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Social Networking Emerges As Job-Hunting Tool

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Like many people, Reginald Gardere recently lost a job in IT, and like thousands of unemployed workers, he has turned to social networking sites to find another one.

Gardere, who was an IT consultant at Morgan Stanley in New York, says he didn’t spend time on these types of sites while he was employed, but has joined several at the urging of his wife. He says he’s finding they are a great way to reconnect with former recruiters and co-workers and most importantly, a vehicle to post and send his resume quickly and efficiently.

“One of my friends happens to work for an HR department and is a director of IT staffing and I didn’t even know,” since they lost touch for a while, Gardere says. On a whim, he did a search of his friend’s name on LinkedIn, and says he never would have discovered what his friend was doing now—not to mention what an important contact he can be–if it weren’t for the site.

No longer do IT workers rely upon job sites like Dice, Monster and Hotjobs. Social networking has morphed from being places to chat, catch up and share photos into an important tool for finding a job. Besides LinkedIn, which claims 36 million members and more than 160,000 company profiles, and is considered the de facto site for job prospecting, other sites such as Plaxo, and even Facebook and MySpace, are being used to look for jobs, seek career advice and spread the word about employment status.

Recruiters are also taking notice, and utilize such sites as a useful way to seek out prospective candidates.

“I’m a very heavy user of LinkedIn because most of the positions I recruit for are senior level,’’ both within IT and out, says Martha Kerr, a Senior Staffing Consultant at pharmaceutical giant Schering-Plough, in Kenilworth, N.J. “It’s a great tool to dig deeper into an area of expertise that’s highly specialized, and the more highly specialized, the more helpful that type of social networking is.”

Kerr says she too found her current position because of LinkedIn after someone contacted her and asked if she knew of anyone who might be interested in it.

In the past four to five years, Kerr has filled positions in information security and senior director of IT architecture at Schering-Plough. One thing she puts a lot of stock in is recommendations users have. “There’s some implicit level of approval of someone who has recommended you,’’ she explains.

Gardere concurs, saying one of the first tips he got from friend when he started using LinkedIn was to get people to recommend him, since “it’s a fast way to show your character and work ethic, and that sends you to the top of the LinkedIn food chain.”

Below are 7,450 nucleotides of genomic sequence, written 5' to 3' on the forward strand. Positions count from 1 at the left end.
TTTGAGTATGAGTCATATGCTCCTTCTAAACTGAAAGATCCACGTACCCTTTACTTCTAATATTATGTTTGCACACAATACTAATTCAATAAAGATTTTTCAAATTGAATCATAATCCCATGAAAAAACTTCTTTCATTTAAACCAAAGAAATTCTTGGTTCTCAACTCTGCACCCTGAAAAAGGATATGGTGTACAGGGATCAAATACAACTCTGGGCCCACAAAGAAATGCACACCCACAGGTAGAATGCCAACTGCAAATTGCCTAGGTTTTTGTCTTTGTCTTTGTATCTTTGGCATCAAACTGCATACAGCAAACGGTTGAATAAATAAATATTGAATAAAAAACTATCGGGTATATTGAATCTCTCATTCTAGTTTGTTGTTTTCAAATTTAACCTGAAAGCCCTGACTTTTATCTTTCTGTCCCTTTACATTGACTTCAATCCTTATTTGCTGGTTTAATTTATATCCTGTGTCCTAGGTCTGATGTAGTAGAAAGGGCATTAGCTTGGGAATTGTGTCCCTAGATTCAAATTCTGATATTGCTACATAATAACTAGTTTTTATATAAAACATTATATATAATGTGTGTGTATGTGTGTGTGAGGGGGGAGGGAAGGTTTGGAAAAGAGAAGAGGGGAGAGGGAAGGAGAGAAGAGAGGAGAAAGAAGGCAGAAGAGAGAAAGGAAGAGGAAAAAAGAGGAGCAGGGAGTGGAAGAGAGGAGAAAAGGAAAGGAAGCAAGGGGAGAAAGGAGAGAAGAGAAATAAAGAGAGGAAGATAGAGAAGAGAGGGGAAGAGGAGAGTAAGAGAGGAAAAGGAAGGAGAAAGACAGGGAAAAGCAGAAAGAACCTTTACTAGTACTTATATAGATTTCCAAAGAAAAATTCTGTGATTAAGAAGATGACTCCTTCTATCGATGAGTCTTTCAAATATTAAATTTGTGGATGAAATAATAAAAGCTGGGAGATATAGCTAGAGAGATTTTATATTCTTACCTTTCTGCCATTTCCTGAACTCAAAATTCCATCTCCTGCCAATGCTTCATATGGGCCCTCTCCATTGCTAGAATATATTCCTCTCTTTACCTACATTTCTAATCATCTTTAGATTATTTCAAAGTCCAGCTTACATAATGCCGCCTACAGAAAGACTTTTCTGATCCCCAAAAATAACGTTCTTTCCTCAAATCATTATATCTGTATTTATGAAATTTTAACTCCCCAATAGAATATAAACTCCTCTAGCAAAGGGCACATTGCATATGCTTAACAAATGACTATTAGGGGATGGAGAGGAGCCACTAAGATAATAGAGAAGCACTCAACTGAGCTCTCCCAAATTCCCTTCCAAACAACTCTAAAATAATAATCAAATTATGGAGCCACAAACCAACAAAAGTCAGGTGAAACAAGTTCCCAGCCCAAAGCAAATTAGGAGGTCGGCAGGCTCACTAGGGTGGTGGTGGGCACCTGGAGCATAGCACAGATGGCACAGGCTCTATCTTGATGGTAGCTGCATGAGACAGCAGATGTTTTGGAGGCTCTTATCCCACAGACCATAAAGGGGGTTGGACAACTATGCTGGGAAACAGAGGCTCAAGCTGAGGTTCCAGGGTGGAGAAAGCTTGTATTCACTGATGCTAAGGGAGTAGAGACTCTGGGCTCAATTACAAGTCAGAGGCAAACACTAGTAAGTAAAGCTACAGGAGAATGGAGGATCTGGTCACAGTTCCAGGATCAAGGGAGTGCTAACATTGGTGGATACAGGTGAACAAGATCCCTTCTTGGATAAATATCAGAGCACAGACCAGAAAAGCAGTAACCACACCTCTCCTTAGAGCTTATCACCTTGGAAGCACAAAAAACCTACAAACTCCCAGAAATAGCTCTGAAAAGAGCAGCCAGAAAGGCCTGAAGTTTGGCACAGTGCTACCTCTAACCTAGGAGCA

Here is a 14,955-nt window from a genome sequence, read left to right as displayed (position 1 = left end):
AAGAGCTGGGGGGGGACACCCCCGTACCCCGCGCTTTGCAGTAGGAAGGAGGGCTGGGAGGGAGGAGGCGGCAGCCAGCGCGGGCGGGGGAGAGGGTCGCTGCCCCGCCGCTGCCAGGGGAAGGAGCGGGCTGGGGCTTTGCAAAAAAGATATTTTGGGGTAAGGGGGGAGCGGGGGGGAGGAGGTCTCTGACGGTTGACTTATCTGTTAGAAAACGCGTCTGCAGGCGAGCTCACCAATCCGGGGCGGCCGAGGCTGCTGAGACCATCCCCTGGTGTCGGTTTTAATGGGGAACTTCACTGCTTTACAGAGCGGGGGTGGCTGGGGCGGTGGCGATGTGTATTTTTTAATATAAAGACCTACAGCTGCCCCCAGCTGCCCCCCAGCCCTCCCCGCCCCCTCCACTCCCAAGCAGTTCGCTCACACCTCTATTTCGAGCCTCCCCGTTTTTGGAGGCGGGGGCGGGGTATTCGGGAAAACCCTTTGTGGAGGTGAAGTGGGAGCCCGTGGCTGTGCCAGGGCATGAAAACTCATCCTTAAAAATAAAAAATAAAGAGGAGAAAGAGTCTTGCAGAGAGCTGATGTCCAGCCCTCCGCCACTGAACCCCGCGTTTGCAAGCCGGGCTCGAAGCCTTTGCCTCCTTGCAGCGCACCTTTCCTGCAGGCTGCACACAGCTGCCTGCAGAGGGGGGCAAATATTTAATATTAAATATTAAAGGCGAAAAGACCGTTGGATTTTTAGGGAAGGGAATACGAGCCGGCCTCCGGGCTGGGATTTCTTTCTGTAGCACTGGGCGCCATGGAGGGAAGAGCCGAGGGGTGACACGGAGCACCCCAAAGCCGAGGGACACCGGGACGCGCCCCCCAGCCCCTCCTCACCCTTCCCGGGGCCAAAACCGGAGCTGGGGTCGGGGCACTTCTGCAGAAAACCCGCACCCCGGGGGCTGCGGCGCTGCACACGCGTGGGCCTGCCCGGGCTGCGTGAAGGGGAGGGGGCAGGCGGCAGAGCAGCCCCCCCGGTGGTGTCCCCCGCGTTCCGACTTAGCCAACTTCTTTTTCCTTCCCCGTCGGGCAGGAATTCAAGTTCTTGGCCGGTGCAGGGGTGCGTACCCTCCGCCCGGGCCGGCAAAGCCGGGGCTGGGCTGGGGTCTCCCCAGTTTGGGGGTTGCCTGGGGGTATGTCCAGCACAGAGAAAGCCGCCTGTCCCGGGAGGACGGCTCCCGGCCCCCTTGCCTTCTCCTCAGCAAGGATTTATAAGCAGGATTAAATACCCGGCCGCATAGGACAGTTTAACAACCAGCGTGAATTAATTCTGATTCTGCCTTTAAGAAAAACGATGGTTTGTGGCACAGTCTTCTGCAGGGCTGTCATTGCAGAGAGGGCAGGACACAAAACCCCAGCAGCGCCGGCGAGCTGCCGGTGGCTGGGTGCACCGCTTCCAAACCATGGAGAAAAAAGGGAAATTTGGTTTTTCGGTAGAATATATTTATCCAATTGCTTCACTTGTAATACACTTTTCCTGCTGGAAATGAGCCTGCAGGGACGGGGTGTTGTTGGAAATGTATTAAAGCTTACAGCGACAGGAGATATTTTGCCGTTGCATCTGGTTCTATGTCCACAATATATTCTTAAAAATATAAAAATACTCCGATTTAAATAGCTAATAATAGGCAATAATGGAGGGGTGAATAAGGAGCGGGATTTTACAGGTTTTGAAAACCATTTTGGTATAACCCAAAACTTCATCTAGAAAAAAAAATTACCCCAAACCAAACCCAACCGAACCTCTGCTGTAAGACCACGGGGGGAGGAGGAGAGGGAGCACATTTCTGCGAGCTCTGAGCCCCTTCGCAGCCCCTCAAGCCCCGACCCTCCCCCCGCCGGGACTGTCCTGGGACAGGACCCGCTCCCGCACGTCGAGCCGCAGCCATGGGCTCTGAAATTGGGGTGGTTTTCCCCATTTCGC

Kerr also suggests that job seekers join discussion groups and ask and answer questions to raise their level of recognition among their peers.

Applying ‘Cold’

It took Ben Cathers about a month to find a new job using LinkedIn, although he also has profiles on Twitter, Facebook and Plaxo.

“The job was posted on LinkedIn, and I just applied cold,’’ says Cathers, who is working in the financial industry in New York as a social community manager, using social media to develop an online community. “It’s a nice mix of IT because it’s hands-on web development and managing developers, as well as doing all the marketing and online media.”

During the interviewing process, LinkedIn continued to be useful, Cathers says, because he was able to research the company. “I was able to look up the profiles of other employees in the company to get a sense of the makeup … and the type of person they were looking for.”

Cathers, who previously worked as an IT recruiter in Boston, says he was happy in that job but wanted to relocate back to New York. He knew social networking sites would be valuable in helping him “find the optimal job in a bad market.” Like Kerr and Gardere, Cathers says the handful of recommendations he got from people he previously worked for “adds an extra layer of validation to what you say.”

Besides getting recommendations, he advises others looking for work to make sure their profile and all their links and sub pages display information people would feel comfortable and proud to show to an employer.

Prepping for Interviews

Out-of-work Project Manager Sandra Herforth, who found her last job on LinkedIn, spends a lot of time perusing social networking sites even though she isn’t all that optimistic she’ll find something there.

“With the market the way it is I’m not having any success with people responding any longer. It’s been a waste of time,’’ says Herforth, of Newton, Mass., who lost her job last July. Yet, she still sees value in using the more business-oriented sites “as a tool to prepare for interviews,” when she is given an interviewer’s title beforehand, so she can find that person’s profile and learn more about their background and what might resonate with them.

Herforth says she can also glean where a company’s “knowledge weaknesses” are so she can discuss in the interview something that might be relevant to that position and where she can bring value. “Everyone’s looking to solve something so I’m looking to fill in those areas where it’s obvious” the management team has holes. “You have to differentiate yourself.”

Kerr concurs that social networking sites are critical for someone who is job hunting, or thinking about changing jobs. “Social networking is the 21st century. It’s how you look for a job and how you find a job,’’ she says.

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